A hate-speech conviction imposed on French politician and former housing minister Christine Boutin, above, has been upheld by the Court of Appeals of Paris.
Boutin breached France’s laws, which impose specific and extra heavy penalties on defamation, insults, and inciting to violence or hatred against a number of categories of persons including gay people, when she called homosexuality an “abomination” in an interview with the political magazine Charles in March 2014.
Boutin was ordered to pay a fine of 5,000 euros, as well as 2,000 euros each in damages to three gay associations, Mousse, Le Refuge, and Inter-LGBT.
Life Site’s Jeanne Smits said:
This amounts to being fined for quoting the Bible. In two separate occurrences, Leviticus uses the word abomination, which is the same in French as in English, in chapter 18, verse 22: ‘You shall not lie with a male as with a woman; it is an abomination’.
Clearly, the judgment also means that Christians should not express their agreement with this form of prohibition of homosexual acts if they do not want to be sanctioned for a criminal offence.
The public prosecutor and the three senior judges of the 7th penal chamber of the Paris Court of Appeal agreed that Boutin committed an offence when she used the word “abomination”.
The judgment confirmed a prior conviction in December 2015 by a penal tribunal in Paris and added more damages in favour of the Inter-LGBT group, which had not been deemed admissible at the first hearings.
Boutin is well known for having opposed civil unions for homosexuals. She was a figurehead in the mobilisation against the legal recognition of same-sex couples in 1998 as well as same-sex marriage, which became law in France in 2013.
A former member of Parliament and longtime head of the Christian-Democrats, Boutin was also the founder in 1993 of the Alliance pour les droits de la vie (Rights of life alliance), now Alliance Vita, a mainstream pro-life movement that is mainly active against abortion and euthanasia and aims to help pregnant women.
Boutin denied in the Charles interview that she was homophobic:
I have never condemned a homosexual. Never. It is not possible. Homosexuality is an abomination. Not the person … Sin is never acceptable, but the sinner is always forgiven! The two things are completely different! It’s a subtlety that is not always understood. I have homosexual friends! I promise you, they are real friends!
With my faith, a homosexual person is every bit as loved by God as I am. Thank you for letting me explain this to you: that is where a very important confusion lies. Homosexuality has nothing to do with the judgments that I make about homosexuals who are my brothers, my friends, and whose dignity every bit as large as that of people who have other sexual behaviors. They are sinners like I am. We are all sinners …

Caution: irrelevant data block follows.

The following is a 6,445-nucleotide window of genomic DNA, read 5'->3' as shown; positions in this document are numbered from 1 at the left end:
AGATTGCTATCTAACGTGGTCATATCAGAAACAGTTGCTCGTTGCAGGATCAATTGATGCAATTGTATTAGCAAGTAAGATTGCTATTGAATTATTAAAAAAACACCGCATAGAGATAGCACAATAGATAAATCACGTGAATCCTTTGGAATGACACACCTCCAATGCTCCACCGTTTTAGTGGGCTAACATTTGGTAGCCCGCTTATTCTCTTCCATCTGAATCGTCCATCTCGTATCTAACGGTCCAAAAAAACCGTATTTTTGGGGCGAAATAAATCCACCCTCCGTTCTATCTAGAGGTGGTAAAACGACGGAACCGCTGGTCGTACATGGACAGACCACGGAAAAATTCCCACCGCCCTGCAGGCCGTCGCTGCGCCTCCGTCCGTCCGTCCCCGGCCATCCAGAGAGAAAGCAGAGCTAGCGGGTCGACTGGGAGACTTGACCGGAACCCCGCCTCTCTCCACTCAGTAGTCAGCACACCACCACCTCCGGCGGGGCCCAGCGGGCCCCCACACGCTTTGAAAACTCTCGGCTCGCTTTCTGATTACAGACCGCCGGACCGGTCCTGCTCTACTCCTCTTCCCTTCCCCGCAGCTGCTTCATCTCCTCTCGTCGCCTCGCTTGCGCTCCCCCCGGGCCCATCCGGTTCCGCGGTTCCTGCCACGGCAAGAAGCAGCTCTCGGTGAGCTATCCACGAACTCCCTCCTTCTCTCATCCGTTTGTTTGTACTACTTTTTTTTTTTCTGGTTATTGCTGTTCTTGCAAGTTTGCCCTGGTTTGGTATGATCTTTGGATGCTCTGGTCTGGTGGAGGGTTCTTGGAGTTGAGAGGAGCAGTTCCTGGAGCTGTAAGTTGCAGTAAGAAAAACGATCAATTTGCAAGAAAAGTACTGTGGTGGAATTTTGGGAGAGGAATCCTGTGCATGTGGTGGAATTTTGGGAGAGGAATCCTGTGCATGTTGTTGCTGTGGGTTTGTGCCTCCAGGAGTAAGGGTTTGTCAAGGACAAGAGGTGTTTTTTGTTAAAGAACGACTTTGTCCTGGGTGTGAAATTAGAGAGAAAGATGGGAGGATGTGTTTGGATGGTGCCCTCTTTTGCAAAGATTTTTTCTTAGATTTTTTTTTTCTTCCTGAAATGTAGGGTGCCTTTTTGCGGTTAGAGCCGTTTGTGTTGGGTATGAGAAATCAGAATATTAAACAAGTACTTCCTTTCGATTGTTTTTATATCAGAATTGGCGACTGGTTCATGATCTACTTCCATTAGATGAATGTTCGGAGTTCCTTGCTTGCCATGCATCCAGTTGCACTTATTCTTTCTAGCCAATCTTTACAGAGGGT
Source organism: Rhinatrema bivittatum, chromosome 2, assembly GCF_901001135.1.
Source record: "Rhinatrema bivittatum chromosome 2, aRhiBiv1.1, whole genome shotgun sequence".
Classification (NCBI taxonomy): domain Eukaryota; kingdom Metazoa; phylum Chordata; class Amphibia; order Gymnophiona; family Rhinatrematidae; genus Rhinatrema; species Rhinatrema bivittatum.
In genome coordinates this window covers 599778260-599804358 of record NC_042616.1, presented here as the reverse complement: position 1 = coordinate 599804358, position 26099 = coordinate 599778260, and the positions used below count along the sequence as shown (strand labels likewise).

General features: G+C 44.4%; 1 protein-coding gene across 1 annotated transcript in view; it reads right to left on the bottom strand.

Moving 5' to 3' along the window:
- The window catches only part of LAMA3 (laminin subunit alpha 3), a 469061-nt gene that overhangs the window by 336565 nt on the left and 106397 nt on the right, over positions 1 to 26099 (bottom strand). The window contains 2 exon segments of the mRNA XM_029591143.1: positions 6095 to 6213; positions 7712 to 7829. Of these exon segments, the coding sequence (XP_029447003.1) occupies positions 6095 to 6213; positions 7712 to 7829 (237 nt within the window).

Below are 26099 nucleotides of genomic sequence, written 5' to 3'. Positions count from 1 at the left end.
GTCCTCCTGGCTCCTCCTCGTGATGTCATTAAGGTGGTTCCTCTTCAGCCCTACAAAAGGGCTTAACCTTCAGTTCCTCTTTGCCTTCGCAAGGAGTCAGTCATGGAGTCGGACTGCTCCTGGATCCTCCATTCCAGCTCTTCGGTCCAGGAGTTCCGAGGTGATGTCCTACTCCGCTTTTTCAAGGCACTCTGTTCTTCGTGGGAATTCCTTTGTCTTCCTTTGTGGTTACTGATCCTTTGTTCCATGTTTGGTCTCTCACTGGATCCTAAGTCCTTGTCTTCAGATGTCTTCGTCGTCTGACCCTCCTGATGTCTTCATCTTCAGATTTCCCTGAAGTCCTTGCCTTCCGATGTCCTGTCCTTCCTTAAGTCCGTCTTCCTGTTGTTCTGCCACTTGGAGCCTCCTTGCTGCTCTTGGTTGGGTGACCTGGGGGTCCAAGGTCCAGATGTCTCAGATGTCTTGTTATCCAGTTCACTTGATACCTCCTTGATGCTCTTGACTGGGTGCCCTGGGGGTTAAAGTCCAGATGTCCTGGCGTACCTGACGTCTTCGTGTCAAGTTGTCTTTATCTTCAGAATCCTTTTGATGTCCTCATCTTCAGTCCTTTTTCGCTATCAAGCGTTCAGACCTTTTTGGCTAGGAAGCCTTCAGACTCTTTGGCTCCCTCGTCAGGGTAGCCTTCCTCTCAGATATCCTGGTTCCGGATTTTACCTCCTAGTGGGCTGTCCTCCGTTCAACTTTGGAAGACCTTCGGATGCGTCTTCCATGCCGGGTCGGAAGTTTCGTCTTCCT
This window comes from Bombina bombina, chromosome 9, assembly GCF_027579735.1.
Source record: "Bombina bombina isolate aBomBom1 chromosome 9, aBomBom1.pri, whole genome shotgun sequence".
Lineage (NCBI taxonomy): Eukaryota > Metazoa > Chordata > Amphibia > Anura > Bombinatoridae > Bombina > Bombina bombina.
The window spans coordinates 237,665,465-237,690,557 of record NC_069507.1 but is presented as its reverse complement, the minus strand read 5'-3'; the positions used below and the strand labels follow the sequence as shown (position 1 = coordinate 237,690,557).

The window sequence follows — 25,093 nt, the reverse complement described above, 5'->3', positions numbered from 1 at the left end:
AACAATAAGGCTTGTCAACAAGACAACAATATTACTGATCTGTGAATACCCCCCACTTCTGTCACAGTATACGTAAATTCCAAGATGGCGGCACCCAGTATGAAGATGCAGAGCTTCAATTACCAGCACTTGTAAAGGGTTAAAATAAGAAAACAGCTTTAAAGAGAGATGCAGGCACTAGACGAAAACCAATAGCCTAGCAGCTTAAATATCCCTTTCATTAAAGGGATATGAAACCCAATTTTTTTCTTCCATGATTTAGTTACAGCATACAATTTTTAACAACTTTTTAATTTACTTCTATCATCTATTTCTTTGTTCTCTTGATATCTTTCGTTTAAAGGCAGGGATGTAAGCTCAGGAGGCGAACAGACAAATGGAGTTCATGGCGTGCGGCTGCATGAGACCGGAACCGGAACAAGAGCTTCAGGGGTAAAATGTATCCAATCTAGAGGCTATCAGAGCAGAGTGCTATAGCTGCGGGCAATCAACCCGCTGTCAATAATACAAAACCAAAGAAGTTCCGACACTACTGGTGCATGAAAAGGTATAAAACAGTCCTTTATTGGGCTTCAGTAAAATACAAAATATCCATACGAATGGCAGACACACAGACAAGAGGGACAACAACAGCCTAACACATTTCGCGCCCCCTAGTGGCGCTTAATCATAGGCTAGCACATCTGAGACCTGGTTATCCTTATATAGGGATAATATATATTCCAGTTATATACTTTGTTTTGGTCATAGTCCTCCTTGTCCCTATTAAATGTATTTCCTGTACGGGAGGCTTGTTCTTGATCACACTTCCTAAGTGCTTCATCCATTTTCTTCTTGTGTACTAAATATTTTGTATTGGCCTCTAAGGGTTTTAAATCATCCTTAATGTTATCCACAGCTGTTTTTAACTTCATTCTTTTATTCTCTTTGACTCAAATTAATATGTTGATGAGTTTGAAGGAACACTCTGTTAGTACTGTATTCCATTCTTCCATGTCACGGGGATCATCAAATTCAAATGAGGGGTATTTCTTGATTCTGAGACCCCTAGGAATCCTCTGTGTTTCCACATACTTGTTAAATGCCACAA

These are the words for which Boutin was prosecuted and doubly condemned, in the first instance and then in appeal. No matter how carefully she worded her response, she used at least one word too many. The gay press was quick to pick it up and to slam her condemnation of homosexuality. The mainstream press denounced her as homophobic.
Days later, Boutin backpedaled, publicly proclaiming that she had used an “awkward term”.
She said in a communiqué:
Following the numerous reactions to the words I used in an interview with Charles magazine, I admit that the word abomination, taken out of its original context and of the complete text I spoke, in which it was included, can have been an awkward term. I made no personal attack and I regret that the meaning of my words can have been misunderstood, or have hurt people. There was no intention at all of hurting anyone.
Her explanations show that gay activists are prepared to take words out of context in order to gag free speech and the expression of religious convictions. But in or out of context, ‘abomination’ is a hard word, and the Bible, be it in the Old Testament or the New Testament, does not back off from using vigorous language about sins, including homosexual acts, that deserve ‘hellfire’, ‘the punishment of eternal fire’.
These are a lot worse than any hypothetical ‘hatred’ that Boutin has been found guilty of nourishing against homosexuality.
Boutin’s legal counsel argued that she was being prosecuted for an “opinion”. He hold the appeals court:
Your decision will have immense consequences for freedom of expression. If you follow the prosecutor’s demands, then you will have to seize the Bible!
It is not yet clear whether Boutin will take her case to the Court of Cassation.